Ukraine crisis pushes Putin's popularity among Russians to six-year high

The latest polls have given the Russian President an approval rating of  85 per cent

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The Independent Online

Vladimir Putin is known for his outlandish PR efforts but apparently all the Russian President needed to do to improve his popularity was annex Crimea.

According to Iran’s Press TV, his widely-condemned stance through the increasingly bloody Ukraine crisis has endeared him to the Russian public, pushing ratings to a six-year high.

The conflict seems to have succeeded where topless horse riding and "finding" ancient Greek jugs have failed in securing positive public opinion.

The results of the poll, conducted by the All-Russian Centre for the Study of Public Opinion (VTsIOM) earlier this month, showed that Mr Putin’s approval rating had increased from 82 per cent to 85 per cent since April, and by more than a third since the beginning of the year.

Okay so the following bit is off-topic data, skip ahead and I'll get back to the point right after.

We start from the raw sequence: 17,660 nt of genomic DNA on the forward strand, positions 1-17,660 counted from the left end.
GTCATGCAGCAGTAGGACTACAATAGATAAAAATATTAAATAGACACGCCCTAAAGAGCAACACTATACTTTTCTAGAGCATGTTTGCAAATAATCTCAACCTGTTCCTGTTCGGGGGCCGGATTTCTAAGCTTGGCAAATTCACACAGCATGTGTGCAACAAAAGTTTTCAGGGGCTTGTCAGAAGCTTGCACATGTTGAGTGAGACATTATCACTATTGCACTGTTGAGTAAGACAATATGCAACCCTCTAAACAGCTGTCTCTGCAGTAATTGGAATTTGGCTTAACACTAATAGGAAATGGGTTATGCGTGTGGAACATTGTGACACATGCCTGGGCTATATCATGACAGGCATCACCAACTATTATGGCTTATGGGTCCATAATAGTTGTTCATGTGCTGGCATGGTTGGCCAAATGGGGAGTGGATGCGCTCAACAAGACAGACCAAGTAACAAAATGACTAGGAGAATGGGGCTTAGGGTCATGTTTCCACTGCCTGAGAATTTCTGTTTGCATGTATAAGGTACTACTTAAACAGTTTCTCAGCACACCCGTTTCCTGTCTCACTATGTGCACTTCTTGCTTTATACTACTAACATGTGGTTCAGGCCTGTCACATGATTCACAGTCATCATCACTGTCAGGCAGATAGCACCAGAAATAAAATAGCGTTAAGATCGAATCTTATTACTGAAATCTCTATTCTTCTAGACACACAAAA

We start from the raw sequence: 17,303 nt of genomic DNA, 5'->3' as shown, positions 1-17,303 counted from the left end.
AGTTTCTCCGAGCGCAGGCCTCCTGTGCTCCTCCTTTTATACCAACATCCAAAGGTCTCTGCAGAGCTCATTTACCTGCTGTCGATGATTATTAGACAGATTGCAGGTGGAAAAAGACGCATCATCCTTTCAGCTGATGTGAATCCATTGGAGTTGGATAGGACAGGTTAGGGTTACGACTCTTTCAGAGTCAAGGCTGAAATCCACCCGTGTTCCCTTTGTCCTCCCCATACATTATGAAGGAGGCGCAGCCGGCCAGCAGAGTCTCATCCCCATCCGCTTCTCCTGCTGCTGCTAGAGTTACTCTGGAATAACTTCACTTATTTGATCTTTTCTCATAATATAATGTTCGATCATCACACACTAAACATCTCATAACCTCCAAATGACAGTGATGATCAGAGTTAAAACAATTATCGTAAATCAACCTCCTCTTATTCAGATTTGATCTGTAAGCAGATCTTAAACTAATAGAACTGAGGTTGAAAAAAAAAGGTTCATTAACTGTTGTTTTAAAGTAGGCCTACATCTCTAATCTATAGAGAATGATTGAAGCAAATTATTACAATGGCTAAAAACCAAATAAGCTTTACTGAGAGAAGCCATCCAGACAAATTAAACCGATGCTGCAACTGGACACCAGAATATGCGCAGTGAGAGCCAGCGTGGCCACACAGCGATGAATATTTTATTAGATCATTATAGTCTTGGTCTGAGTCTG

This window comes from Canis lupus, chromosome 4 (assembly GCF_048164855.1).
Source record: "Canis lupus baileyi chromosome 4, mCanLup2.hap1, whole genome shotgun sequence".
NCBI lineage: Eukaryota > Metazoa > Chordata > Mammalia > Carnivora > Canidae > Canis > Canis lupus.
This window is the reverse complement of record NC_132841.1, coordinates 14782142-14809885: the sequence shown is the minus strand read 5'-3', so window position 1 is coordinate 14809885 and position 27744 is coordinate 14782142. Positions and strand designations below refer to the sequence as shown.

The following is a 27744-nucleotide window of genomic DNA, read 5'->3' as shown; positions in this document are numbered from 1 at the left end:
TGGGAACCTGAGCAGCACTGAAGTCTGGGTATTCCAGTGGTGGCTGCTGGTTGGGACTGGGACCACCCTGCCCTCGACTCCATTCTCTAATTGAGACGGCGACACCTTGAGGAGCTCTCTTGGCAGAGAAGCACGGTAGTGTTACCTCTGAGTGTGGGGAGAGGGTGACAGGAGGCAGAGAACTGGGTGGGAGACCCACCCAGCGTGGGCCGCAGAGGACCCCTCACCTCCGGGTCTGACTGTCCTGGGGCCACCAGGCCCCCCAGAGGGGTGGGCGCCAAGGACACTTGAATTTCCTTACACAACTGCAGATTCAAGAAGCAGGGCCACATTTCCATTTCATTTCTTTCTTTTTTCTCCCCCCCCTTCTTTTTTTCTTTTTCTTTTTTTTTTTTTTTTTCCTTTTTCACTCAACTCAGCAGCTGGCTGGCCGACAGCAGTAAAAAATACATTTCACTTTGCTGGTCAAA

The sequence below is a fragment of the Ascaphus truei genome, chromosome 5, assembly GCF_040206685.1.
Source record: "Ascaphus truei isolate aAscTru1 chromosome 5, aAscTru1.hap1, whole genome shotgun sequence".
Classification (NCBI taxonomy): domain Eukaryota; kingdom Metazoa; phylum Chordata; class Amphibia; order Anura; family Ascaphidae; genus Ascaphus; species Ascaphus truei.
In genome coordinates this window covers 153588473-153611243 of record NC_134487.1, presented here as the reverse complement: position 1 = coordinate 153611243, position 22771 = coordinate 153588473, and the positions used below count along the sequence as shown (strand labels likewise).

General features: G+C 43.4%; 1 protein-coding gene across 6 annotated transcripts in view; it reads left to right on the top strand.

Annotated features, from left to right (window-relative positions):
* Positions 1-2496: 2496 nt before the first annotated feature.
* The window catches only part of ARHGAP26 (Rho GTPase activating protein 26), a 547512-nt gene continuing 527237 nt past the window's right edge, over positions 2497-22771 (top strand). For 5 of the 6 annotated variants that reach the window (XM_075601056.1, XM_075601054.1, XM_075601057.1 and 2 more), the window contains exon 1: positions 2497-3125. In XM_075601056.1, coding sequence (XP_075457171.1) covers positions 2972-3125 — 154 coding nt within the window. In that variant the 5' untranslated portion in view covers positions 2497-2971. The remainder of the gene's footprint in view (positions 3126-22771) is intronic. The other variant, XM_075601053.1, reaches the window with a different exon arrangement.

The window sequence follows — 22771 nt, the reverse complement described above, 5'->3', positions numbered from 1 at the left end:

“Thus, this figure is virtually identical to the one recorded six years ago,” the poll said.

His United Russia party also did well, winning 60 per cent approval, up from just 41 per cent in January.

Political analysts in the country believe the results are closely tied to Russia’s controversial involvement in the Ukraine crisis.

The annexation of Crimea was widely condemned by the international community and called illegal by Anders Fogh Rasmussen, the secretary-general of Nato.

Referendums in eastern Ukraine last week were dubbed a “criminal farce organised by Russia” and diplomatic relations have become less police as strained relationships with the West threaten to snap.

The US has imposed ever heavier sanctions on Russia and several world leaders have condemned its alleged support of separatist millitias.

In a statement last month, David Cameron, Barack Obama and counterparts from Germany, France, Italy, Japan, and Canada expressed “deep concern at the continued efforts by separatists backed by Russia to destabilise eastern Ukraine”.

But however loudly the rest of the world clucks in disapproval, many Russians welcome any incursion as a step towards the post-Soviet “Greater Russia”.